George Chen 

    Owner of China Live

Life is different for all of us since the coronavirus slammed the planet.  And in San Francisco’s Chinatown, the oldest Chinatown in North America, we go behind the scenes to talk to business owners and service providers to find out how they are faring. George Chen, entrepreneur and owner of China Live, walks us through his current experience. 

How has the virus changed Chinatown?

The Cantonese were the first ones to wear a mask and avoid going to restaurants. The large grocery stores are open and the small ones are closed because they do not want to deal with strangers. 

How has it changed the nature of your restaurant? 

 

In January our business was not affected too much, and we were down only 20 percent. By the middle of February, it was still okay.  Later, when the government told everyone to be social distancing themselves, traffic started dropping daily.   Since then, I’ve had to lay off 182 employees. We are still open for delivery service daily from 4-8 p.m.  I kept on a skinny crew. Honestly, if you go completely dark, you will have a hard time to reopen. We are keeping the lights on.  We are hanging in there until we see light at the end of the tunnel.

How has the pandemic impacted your plans for the future?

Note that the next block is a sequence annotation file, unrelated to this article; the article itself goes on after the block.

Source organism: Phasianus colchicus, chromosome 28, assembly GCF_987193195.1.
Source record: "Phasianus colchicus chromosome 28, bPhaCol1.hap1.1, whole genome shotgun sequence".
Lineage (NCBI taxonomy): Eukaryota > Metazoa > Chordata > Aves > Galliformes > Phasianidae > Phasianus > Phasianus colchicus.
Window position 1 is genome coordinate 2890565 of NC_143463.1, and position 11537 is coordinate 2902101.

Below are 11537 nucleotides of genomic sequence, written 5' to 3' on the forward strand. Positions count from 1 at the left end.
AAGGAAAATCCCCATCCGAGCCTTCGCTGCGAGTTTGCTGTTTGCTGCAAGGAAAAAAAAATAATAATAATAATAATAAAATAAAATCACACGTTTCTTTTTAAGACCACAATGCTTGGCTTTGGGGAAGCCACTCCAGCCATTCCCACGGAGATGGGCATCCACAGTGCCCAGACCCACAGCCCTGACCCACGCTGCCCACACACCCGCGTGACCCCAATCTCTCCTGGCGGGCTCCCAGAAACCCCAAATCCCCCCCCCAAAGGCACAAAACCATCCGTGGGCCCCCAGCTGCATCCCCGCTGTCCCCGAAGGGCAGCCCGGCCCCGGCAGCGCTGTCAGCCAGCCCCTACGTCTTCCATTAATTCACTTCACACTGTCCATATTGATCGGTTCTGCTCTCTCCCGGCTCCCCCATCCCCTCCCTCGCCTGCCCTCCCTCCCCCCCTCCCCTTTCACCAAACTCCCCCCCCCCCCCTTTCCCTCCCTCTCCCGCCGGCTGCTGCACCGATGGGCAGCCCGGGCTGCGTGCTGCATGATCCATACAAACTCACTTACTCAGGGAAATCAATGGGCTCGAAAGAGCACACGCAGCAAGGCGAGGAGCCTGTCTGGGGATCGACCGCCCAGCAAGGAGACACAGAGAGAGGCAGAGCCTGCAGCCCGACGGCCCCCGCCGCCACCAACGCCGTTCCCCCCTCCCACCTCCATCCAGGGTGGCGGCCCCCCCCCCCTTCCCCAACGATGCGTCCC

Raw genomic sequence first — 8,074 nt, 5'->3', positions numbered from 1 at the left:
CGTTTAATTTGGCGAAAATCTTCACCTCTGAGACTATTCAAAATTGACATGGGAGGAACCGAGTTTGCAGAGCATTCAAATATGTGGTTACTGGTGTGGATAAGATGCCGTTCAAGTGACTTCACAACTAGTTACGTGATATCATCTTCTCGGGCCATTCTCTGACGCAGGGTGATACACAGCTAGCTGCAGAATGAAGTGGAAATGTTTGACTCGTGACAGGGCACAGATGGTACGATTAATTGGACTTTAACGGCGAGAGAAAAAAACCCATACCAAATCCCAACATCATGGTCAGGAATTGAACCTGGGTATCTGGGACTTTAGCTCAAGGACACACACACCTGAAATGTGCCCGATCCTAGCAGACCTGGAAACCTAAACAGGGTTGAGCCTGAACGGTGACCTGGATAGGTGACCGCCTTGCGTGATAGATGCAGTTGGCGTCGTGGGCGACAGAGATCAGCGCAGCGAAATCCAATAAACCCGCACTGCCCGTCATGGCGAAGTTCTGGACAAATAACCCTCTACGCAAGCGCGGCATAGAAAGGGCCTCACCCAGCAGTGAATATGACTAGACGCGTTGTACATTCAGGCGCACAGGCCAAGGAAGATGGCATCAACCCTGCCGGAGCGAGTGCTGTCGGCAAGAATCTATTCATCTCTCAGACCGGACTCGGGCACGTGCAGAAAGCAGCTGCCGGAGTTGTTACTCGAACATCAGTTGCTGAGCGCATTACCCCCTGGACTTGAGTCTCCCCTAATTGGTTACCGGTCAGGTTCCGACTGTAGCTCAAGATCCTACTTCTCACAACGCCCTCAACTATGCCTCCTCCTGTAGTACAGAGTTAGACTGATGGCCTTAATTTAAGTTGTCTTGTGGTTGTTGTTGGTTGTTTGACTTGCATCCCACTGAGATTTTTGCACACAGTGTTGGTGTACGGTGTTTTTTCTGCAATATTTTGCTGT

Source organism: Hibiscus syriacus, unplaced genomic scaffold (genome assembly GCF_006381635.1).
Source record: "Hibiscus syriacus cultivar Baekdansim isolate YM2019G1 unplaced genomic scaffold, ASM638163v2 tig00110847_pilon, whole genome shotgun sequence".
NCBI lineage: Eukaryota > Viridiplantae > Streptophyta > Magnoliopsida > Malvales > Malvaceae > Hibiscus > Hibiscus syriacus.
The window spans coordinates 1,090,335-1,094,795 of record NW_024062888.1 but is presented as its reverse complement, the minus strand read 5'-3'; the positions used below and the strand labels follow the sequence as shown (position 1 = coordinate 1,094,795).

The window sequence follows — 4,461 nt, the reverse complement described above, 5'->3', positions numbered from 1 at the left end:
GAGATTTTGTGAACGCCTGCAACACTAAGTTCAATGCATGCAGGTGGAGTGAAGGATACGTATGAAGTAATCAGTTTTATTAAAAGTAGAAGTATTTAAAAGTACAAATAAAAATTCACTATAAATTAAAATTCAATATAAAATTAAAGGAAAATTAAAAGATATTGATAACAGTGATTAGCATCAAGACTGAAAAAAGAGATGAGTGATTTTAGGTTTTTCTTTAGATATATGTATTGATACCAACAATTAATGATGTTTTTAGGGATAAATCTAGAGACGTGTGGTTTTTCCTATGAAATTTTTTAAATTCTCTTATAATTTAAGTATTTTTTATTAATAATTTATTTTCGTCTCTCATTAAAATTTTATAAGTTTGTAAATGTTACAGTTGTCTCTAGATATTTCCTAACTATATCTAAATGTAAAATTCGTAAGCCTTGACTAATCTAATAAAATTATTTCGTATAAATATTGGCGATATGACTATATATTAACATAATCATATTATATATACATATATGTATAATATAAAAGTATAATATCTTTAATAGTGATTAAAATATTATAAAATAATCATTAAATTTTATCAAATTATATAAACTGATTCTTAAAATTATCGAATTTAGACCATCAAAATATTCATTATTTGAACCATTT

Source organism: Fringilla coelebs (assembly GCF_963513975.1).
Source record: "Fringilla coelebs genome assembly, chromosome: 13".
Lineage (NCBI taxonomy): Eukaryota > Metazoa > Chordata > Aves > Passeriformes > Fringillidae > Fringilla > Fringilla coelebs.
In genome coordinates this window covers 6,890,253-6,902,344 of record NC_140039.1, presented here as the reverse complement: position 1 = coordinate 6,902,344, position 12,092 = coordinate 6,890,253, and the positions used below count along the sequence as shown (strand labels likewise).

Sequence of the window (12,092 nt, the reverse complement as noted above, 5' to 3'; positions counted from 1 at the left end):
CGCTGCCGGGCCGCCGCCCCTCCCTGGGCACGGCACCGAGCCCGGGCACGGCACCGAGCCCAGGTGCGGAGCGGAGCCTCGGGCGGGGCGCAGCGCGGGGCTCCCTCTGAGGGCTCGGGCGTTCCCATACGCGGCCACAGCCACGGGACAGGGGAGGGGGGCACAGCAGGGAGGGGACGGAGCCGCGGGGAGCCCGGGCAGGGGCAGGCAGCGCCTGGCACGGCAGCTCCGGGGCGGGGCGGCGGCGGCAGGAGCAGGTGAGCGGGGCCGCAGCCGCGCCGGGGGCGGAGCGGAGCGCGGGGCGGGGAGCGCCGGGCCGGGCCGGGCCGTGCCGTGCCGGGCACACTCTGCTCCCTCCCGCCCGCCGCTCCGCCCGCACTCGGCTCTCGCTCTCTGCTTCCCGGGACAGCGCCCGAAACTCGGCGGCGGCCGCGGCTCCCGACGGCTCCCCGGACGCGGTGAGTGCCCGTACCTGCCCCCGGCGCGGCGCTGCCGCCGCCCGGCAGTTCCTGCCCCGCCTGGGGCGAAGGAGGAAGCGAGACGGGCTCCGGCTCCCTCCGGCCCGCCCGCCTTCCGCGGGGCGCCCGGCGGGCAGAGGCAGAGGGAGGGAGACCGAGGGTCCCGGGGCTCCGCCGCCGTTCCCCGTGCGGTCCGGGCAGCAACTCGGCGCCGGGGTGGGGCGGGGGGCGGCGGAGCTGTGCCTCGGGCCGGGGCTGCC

There is so much uncertainty and about what the hospitality industry is going to look like. There will be a change in the behavior of people and newer health demands. We will have to use a temperature gun when people come in.  We will have to have contact tracing of every guest. We will have to track where people live, where they sat and they sat next to during the meal.  Hopefully, when we reopen, people will come back to us. Before the virus, we were one of highest grossing restaurants in the Bay Area.

How has this impacted you personally? 

 

I am still busy talking to vendors, writing checks, and getting to daily operations to get the food out.  We are changing the business model and looking at different options. We have to anticipate what is going to happen in the future. We are looking at more distribution in Bay area in retail for our chili sauces and products.  We are good at developing products and plan to make an area in our restaurant dedicated to it. It is going to be tough.

What will it take for Chinatown to recover? 

 

We got to get politics out of it first and not blame Chinese for everything. We do not need more xenophobia. People from all countries is what makes America great.  Next, businesses have to have the confidence to come back. People live here and shop here, and they have to come out and do things again.  Last, tourism is awfully important, and the summer will be important business for us. 

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